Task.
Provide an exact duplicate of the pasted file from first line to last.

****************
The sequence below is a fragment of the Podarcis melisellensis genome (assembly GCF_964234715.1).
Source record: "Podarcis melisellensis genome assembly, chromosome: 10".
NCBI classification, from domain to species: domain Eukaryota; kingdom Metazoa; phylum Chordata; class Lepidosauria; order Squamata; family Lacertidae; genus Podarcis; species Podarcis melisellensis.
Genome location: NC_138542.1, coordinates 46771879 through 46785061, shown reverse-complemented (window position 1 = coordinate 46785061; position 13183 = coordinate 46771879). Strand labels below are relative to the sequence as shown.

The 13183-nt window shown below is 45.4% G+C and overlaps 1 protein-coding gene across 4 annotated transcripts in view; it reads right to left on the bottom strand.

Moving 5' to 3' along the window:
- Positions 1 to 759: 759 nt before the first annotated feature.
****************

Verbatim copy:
The sequence below is a fragment of the Podarcis melisellensis genome (assembly GCF_964234715.1).
Source record: "Podarcis melisellensis genome assembly, chromosome: 10".
NCBI classification, from domain to species: domain Eukaryota; kingdom Metazoa; phylum Chordata; class Lepidosauria; order Squamata; family Lacertidae; genus Podarcis; species Podarcis melisellensis.
Genome location: NC_138542.1, coordinates 46771879 through 46785061, shown reverse-complemented (window position 1 = coordinate 46785061; position 13183 = coordinate 46771879). Strand labels below are relative to the sequence as shown.

The 13183-nt window shown below is 45.4% G+C and overlaps 1 protein-coding gene across 4 annotated transcripts in view; it reads right to left on the bottom strand.

Moving 5' to 3' along the window:
- Positions 1 to 759: 759 nt before the first annotated feature.